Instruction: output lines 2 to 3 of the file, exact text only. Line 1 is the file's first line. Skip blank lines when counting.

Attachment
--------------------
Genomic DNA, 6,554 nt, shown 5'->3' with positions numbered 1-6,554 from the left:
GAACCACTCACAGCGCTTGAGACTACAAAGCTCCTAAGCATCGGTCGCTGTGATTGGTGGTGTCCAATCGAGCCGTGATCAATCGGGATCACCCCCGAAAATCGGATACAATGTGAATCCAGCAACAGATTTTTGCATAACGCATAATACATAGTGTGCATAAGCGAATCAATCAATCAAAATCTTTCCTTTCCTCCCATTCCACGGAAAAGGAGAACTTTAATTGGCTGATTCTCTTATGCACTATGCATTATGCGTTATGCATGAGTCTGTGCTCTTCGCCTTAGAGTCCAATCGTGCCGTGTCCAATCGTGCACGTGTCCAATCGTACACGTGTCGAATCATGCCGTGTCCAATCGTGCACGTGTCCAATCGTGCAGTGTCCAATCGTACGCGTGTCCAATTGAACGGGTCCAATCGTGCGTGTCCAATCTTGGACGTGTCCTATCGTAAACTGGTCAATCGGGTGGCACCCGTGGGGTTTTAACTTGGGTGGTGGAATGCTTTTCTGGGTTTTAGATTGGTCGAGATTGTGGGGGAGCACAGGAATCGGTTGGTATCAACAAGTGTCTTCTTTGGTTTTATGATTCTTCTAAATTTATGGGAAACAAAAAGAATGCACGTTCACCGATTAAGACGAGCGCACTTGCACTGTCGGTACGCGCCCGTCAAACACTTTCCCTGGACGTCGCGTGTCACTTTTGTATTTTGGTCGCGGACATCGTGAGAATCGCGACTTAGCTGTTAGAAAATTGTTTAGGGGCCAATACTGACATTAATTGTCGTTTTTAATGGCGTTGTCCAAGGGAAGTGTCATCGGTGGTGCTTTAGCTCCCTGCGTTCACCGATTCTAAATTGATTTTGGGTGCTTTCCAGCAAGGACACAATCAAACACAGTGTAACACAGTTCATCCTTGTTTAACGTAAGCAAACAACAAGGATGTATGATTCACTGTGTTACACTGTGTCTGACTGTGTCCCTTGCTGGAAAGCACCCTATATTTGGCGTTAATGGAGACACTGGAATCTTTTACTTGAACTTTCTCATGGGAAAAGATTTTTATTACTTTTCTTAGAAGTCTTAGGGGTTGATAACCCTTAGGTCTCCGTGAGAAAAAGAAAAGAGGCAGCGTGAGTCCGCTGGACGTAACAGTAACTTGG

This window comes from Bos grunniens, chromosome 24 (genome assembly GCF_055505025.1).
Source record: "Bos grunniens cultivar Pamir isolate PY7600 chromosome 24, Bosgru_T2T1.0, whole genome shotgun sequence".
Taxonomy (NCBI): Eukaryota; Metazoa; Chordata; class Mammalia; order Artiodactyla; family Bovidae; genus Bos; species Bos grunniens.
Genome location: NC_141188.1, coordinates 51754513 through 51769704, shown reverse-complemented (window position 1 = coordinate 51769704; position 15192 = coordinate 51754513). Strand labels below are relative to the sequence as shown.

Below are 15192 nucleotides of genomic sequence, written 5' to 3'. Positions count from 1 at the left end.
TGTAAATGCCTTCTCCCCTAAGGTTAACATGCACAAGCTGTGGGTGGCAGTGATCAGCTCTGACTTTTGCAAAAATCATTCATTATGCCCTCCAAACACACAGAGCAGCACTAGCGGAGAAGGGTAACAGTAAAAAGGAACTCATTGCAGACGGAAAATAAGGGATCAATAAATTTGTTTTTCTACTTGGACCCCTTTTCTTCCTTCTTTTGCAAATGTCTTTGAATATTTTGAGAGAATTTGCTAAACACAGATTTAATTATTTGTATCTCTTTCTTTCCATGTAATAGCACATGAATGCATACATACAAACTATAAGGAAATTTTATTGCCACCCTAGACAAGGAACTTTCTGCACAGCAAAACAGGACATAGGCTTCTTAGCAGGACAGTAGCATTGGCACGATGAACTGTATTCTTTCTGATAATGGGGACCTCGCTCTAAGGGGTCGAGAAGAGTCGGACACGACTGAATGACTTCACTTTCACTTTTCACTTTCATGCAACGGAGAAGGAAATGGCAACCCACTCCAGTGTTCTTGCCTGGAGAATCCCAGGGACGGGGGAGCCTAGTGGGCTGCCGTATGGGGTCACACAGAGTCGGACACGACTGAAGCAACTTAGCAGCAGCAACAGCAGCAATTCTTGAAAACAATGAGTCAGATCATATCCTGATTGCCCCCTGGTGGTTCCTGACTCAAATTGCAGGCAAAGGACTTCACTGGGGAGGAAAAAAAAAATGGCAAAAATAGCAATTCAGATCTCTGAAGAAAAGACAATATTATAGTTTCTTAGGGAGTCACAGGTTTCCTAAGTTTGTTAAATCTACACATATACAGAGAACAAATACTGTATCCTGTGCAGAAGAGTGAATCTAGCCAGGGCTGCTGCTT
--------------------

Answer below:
GAACCACTCACAGCGCTTGAGACTACAAAGCTCCTAAGCATCGGTCGCTGTGATTGGTGGTGTCCAATCGAGCCGTGATCAATCGGGATCACCCCCGAAAATCGGATACAATGTGAATCCAGCAACAGATTTTTGCATAACGCATAATACATAGTGTGCATAAGCGAATCAATCAATCAAAATCTTTCCTTTCCTCCCATTCCACGGAAAAGGAGAACTTTAATTGGCTGATTCTCTTATGCACTATGCATTATGCGTTATGCATGAGTCTGTGCTCTTCGCCTTAGAGTCCAATCGTGCCGTGTCCAATCGTGCACGTGTCCAATCGTACACGTGTCGAATCATGCCGTGTCCAATCGTGCACGTGTCCAATCGTGCAGTGTCCAATCGTACGCGTGTCCAATTGAACGGGTCCAATCGTGCGTGTCCAATCTTGGACGTGTCCTATCGTAAACTGGTCAATCGGGTGGCACCCGTGGGGTTTTAACTTGGGTGGTGGAATGCTTTTCTGGGTTTTAGATTGGTCGAGATTGTGGGGGAGCACAGGAATCGGTTGGTATCAACAAGTGTCTTCTTTGGTTTTATGATTCTTCTAAATTTATGGGAAACAAAAAGAATGCACGTTCACCGATTAAGACGAGCGCACTTGCACTGTCGGTACGCGCCCGTCAAACACTTTCCCTGGACGTCGCGTGTCACTTTTGTATTTTGGTCGCGGACATCGTGAGAATCGCGACTTAGCTGTTAGAAAATTGTTTAGGGGCCAATACTGACATTAATTGTCGTTTTTAATGGCGTTGTCCAAGGGAAGTGTCATCGGTGGTGCTTTAGCTCCCTGCGTTCACCGATTCTAAATTGATTTTGGGTGCTTTCCAGCAAGGACACAATCAAACACAGTGTAACACAGTTCATCCTTGTTTAACGTAAGCAAACAACAAGGATGTATGATTCACTGTGTTACACTGTGTCTGACTGTGTCCCTTGCTGGAAAGCACCCTATATTTGGCGTTAATGGAGACACTGGAATCTTTTACTTGAACTTTCTCATGGGAAAAGATTTTTATTACTTTTCTTAGAAGTCTTAGGGGTTGATAACCCTTAGGTCTCCGTGAGAAAAAGAAAAGAGGCAGCGTGAGTCCGCTGGACGTAACAGTAACTTGG

This window comes from Bos grunniens, chromosome 24 (genome assembly GCF_055505025.1).